Which religious leader was 'Swivel Hips' in his college yearbook?

Jan 14 2014 - 10:14am

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Courtesy Photo
Courtesy photo
Courtesy Photo

Few things are as fascinating as an old yearbook. And the older, the better.

I love seeing the young, eager faces; love comparing the outdated fashions and hairstyles; love reading about the fortunes of sports teams and school clubs of yore.

Really, I don't even need a connection to the school -- or anyone enrolled there -- to get a kick out of browsing the pages of a yearbook. It's a universal experience.

But on those rare occasions when I do happen to recognize someone? Nothing short of comedic gold.

Take, for example, the 1947 Acorn. In the wake of the recent celebration of the 125th anniversary of Weber State University, a veteran employee here at the newspaper brought in an old yearbook from the school. The Acorn, as the school's yearbook was called, was published annually between 1905 and 1982.

The '47 book, published by the Associated Students of Weber College in Ogden, offered this in its foreword: "College days are the happiest days of an individual's life, and the precious moments spent during these carefree years are too soon lost. We, who have created the 1947 Acorn, believe that it is the purpose of a yearbook to preserve these memories. Time passes rapidly, but friends once known, experiences once enjoyed are ever ready to be relived in memory ..."

Well, thank heaven these memories were preserved.

Page after page of that yearbook reveals all sorts of interesting tidbits:

* Weber College crowned no less than eight queens that year, including the Snowball Queen, Calico Queen, and -- my particular favorite -- Milkmaid Queen.

* Plays presented that year included "My Sister Eileen" and "State of the Union."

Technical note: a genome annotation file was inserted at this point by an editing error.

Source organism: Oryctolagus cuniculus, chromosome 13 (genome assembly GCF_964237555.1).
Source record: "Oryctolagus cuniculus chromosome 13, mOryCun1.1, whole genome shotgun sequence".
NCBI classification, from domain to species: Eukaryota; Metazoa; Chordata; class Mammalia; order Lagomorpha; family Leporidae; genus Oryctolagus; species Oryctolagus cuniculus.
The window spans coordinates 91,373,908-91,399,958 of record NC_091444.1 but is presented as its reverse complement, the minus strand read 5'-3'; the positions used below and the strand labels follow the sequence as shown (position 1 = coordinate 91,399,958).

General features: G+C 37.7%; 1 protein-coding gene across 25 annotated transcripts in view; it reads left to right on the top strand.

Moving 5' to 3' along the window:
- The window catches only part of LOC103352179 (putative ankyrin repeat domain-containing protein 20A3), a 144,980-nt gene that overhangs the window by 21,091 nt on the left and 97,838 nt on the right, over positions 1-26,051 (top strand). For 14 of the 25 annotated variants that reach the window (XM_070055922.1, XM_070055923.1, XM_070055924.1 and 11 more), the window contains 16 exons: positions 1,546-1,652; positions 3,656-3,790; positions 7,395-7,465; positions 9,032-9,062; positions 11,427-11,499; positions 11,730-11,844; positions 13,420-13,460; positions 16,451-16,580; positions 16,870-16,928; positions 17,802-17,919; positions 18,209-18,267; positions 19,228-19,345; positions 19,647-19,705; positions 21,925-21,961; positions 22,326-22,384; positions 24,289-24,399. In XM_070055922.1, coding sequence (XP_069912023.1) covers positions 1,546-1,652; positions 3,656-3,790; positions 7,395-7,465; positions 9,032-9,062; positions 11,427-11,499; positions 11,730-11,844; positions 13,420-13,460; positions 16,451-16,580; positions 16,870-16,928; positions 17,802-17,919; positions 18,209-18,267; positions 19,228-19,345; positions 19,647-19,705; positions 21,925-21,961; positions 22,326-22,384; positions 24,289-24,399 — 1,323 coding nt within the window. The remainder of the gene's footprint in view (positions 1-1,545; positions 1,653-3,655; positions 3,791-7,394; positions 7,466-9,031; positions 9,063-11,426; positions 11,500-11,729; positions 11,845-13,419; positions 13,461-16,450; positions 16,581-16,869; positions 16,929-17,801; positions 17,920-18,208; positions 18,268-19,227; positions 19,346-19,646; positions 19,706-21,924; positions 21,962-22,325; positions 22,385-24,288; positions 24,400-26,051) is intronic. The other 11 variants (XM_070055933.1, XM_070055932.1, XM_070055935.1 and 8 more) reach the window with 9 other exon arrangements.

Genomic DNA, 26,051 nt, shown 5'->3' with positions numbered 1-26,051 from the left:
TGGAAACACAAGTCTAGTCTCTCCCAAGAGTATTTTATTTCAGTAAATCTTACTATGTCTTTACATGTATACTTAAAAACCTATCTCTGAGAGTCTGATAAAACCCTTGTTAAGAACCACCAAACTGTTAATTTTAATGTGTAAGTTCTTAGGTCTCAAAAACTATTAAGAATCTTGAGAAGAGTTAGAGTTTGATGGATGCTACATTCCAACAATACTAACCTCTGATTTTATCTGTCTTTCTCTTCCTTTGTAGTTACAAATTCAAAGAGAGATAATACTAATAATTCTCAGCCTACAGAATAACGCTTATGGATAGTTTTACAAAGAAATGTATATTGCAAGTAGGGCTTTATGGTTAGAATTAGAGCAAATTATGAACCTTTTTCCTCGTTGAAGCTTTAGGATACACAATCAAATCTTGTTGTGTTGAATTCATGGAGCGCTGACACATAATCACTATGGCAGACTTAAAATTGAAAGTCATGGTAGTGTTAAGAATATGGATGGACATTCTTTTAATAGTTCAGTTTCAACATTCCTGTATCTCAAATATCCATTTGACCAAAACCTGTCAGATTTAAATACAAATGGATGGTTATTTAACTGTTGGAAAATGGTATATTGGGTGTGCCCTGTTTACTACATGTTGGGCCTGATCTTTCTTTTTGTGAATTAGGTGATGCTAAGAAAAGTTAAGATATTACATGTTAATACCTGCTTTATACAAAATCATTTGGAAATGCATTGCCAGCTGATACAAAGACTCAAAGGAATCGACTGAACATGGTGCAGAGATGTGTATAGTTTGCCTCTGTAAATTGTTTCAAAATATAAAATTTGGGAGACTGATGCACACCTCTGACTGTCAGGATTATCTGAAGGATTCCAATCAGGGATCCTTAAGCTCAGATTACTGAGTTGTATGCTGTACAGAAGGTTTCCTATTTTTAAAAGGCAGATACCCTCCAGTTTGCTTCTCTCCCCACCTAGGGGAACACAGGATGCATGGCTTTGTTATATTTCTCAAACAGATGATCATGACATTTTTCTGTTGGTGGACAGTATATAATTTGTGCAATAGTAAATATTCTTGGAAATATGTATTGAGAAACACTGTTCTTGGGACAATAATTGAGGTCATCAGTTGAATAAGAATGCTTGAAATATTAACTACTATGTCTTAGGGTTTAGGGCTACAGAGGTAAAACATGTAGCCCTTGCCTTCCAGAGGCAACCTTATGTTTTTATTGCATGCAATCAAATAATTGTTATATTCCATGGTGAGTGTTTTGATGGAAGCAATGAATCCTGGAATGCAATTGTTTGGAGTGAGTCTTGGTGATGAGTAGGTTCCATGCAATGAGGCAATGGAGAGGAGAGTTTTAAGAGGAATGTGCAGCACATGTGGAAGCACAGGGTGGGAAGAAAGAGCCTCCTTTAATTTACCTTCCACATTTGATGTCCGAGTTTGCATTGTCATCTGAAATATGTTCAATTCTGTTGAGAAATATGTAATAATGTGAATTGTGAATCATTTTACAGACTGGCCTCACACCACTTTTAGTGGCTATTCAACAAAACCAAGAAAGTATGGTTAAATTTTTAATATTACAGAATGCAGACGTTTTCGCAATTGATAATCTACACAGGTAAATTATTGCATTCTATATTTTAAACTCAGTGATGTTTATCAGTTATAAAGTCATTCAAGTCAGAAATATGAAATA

* The football team posted, in the words of the yearbook staff, "the greatest grid season in Weber college history."

* In basketball, the outlook was equally rosy: "Some sports writers' 'quips' rated Weber 'the nation's best' since they beat Utah State Agricultural, who defeated the nation's top team, the University of Utah, in an early season game."

* And a photo taken at a school assembly featured an odd backdrop with a large caricature in blackface.

But my favorite discovery, hands down, from the 1947 Acorn? Leafing through the yearbook, I came across a section titled "G.I. photos." It features several pages of various black-and-white photographs from World War II.

And there, in the center of Page 151, is a small photo of a shirtless man in a grass skirt and flower leis. His hands are raised at odd angles, as if in the middle of a hula dance. Aside from the grass skirt and leis, the only other thing he appears to be wearing is a smile.

The caption beneath the photo reads: "Boyd Packer, 'Swivel Hips'."

Boyd Packer? Boyd Packer? Why does that name sound so familiar? Could it be? Is it? I flipped back through the book, and there, on Page 53, was the mugshot of a freshman student named "Packer, Boyd K." Same eyes, same nose, same mouth.

"Swivel Hips" is indeed Boyd K. Packer, the man who -- as current head of the Quorum of Twelve Apostles for The Church of Jesus Christ of Latter-day Saints -- is just a heartbeat away from the presidency.

I spoke with Weber State University archivist Jamie Weeks about the '47 Acorn. As I began to explain my interest in a photo from that yearbook, it suddenly hit her.

"Oh, I know where you're going with this," she said, laughing. 

Weeks had come across the photo last year, after being asked by WSU public relations to track down photos of the man for the upcoming naming of the Boyd K. and Donna S. Packer Center for Family and Community Education.

"They obviously didn't use that photo," said Weeks.

And what does Weeks, who is Mormon, think of the photo?

"I did the same thing you did. It really was, 'Wow!' " she said. "I grew up listening to him in (LDS) seminary as a kid. I really thought it was a great photo."

As for me? I will say this:

Ol' Swivel Hips had better legs than the Milkmaid Queen.

Contact Mark Saal at 801-625-4272 or msaal@standard.net. Follow him on Twitter at @Saalman. Find him on Facebook at facebook.com/mark.saal.

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